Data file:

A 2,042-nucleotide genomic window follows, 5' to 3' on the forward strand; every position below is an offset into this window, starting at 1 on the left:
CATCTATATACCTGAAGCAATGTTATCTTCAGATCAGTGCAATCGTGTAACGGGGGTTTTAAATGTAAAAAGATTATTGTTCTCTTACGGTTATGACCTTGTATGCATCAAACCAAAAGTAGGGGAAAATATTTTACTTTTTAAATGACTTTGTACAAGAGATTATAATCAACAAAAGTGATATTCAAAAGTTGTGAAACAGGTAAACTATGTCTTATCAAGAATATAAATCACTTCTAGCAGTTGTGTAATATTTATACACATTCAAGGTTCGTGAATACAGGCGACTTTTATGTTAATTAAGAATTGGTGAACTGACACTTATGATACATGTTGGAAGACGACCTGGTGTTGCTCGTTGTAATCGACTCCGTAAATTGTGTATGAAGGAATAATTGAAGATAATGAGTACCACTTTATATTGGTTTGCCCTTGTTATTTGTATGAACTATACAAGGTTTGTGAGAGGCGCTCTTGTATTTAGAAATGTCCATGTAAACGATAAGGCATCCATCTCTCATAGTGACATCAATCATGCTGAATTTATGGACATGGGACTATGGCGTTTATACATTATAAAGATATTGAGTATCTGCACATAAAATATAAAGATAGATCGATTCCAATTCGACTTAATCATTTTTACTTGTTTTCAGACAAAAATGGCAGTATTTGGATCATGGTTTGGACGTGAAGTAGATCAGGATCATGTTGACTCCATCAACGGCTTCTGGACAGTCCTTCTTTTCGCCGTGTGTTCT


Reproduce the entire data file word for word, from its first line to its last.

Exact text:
A 2,042-nucleotide genomic window follows, 5' to 3' on the forward strand; every position below is an offset into this window, starting at 1 on the left:
CATCTATATACCTGAAGCAATGTTATCTTCAGATCAGTGCAATCGTGTAACGGGGGTTTTAAATGTAAAAAGATTATTGTTCTCTTACGGTTATGACCTTGTATGCATCAAACCAAAAGTAGGGGAAAATATTTTACTTTTTAAATGACTTTGTACAAGAGATTATAATCAACAAAAGTGATATTCAAAAGTTGTGAAACAGGTAAACTATGTCTTATCAAGAATATAAATCACTTCTAGCAGTTGTGTAATATTTATACACATTCAAGGTTCGTGAATACAGGCGACTTTTATGTTAATTAAGAATTGGTGAACTGACACTTATGATACATGTTGGAAGACGACCTGGTGTTGCTCGTTGTAATCGACTCCGTAAATTGTGTATGAAGGAATAATTGAAGATAATGAGTACCACTTTATATTGGTTTGCCCTTGTTATTTGTATGAACTATACAAGGTTTGTGAGAGGCGCTCTTGTATTTAGAAATGTCCATGTAAACGATAAGGCATCCATCTCTCATAGTGACATCAATCATGCTGAATTTATGGACATGGGACTATGGCGTTTATACATTATAAAGATATTGAGTATCTGCACATAAAATATAAAGATAGATCGATTCCAATTCGACTTAATCATTTTTACTTGTTTTCAGACAAAAATGGCAGTATTTGGATCATGGTTTGGACGTGAAGTAGATCAGGATCATGTTGACTCCATCAACGGCTTCTGGACAGTCCTTCTTTTCGCCGTGTGTTCT